Gilligan 'lied about warning MoD of dossier story'

Kate Wilson, Chief press officer at the Ministry of Defence
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Indy Politics

Andrew Gilligan's claim that he warned the Ministry of Defence about his report on the "sexing up" of its Iraq dossier was denied yesterday by its chief press officer.

Kate Wilson told the Hutton inquiry that the BBC journalist rang her on the evening of 28 May - the day before the broadcast - to request an interview with Adam Ingram, the Armed Forces minister, about cluster bombs. She added: "At the end of the conversation, I asked him whether there was anything else running on the programme and he said he had something he was working on WMD and the dodgy dossier. He said it was not a matter for the MoD, so I did not pursue it."

She said that on 29 June, after Ben Bradshaw, a government minister, said in a radio interview that the story had not been checked with the MoD, Mr Gilligan made a "bizarre" call to the MoD press office.

She said: "Andrew Gilligan had rung to say he wanted to put on record that he had spoken to me and that is what he said. But he hung up at that point." Asked how clear she could be about her account of the conversation with Mr Gilligan, she said: "Very clear. I went back and checked all of my records and the thing that reassured me the most is, if I had known at the time what the allegation was, we would have flagged it up to No 10 but we did not do that. The only reason we cannot have done that is because we did not know about it."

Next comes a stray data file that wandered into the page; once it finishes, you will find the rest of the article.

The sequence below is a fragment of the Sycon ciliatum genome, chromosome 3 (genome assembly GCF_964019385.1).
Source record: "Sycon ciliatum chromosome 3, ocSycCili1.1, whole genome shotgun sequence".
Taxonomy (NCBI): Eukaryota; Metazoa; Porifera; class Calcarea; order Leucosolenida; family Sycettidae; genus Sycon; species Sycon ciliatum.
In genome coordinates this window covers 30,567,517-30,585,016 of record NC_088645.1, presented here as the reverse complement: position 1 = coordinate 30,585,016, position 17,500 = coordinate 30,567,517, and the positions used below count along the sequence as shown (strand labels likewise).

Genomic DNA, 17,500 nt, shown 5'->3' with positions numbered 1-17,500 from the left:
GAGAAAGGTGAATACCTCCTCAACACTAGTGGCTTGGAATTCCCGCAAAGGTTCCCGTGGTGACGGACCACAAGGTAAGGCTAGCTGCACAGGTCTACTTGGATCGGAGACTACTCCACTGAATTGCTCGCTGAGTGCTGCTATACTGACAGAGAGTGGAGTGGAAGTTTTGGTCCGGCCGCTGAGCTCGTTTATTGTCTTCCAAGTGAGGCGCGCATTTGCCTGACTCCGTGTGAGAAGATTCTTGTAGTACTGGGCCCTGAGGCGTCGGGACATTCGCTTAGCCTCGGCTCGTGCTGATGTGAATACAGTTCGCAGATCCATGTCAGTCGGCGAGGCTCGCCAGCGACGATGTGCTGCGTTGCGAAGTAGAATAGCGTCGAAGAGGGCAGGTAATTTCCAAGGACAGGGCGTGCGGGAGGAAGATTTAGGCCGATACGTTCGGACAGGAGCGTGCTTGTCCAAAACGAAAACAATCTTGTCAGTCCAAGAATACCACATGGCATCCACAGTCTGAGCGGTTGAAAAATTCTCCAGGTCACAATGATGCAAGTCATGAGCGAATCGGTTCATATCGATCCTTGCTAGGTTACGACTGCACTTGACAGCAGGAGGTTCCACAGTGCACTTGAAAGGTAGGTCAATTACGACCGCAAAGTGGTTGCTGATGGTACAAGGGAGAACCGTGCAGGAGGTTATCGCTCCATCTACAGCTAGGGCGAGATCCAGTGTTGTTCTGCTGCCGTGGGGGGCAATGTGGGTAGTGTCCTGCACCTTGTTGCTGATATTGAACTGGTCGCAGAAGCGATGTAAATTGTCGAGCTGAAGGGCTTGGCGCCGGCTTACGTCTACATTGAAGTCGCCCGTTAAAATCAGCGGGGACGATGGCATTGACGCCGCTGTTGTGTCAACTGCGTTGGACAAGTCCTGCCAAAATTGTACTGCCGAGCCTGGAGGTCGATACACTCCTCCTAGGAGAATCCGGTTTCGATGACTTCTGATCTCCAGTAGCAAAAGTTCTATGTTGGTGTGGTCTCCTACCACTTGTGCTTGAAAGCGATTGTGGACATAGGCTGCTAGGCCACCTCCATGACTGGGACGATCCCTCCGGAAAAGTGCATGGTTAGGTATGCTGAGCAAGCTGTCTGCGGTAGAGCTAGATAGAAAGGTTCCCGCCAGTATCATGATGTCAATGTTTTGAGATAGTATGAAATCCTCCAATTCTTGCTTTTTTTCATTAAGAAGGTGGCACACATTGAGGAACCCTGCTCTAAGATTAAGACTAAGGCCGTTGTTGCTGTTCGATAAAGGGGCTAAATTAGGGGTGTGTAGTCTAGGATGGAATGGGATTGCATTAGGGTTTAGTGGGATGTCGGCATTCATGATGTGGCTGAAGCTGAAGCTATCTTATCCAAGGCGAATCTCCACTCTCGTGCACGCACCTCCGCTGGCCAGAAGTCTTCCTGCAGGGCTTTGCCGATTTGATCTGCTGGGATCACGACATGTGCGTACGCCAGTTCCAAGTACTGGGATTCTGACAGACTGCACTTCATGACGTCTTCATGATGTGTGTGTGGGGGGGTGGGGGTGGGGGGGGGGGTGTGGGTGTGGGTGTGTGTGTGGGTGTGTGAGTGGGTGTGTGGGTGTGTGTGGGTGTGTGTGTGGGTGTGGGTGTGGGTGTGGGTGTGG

Ms Wilson talked of her role in the preparation of the question and answer material that eventually led to the identification of David Kelly as Mr Gilligan's source. She said that the technique was routine practice in the MoD press office.

When told that Dr Kelly felt "betrayed" by the MoD, Ms Wilson replied: "We weren't in a position to stop journalists calling him direct. What we did not do was give clues to journalists, which is what has been suggested. We were sticking to legitimate facts and questions."

Jeremy Gompertz, counsel for the Kelly family, asked why she did not contact Dr Kelly as soon as the ministry disclosed his identity. Ms Wilson said that she had spoken to him the night before and felt it would have been better for the news to be broken by his line manager. Mr Gompertz said: "Did it not occur to you after that to inquire whether any contact had been made with Dr Kelly?"

Ms Wilson said she was arranging for a press officer to be ready to go to his house and was going to call him after that had been done. In the end, Dr Kelly rang her about two hours after his name was made public.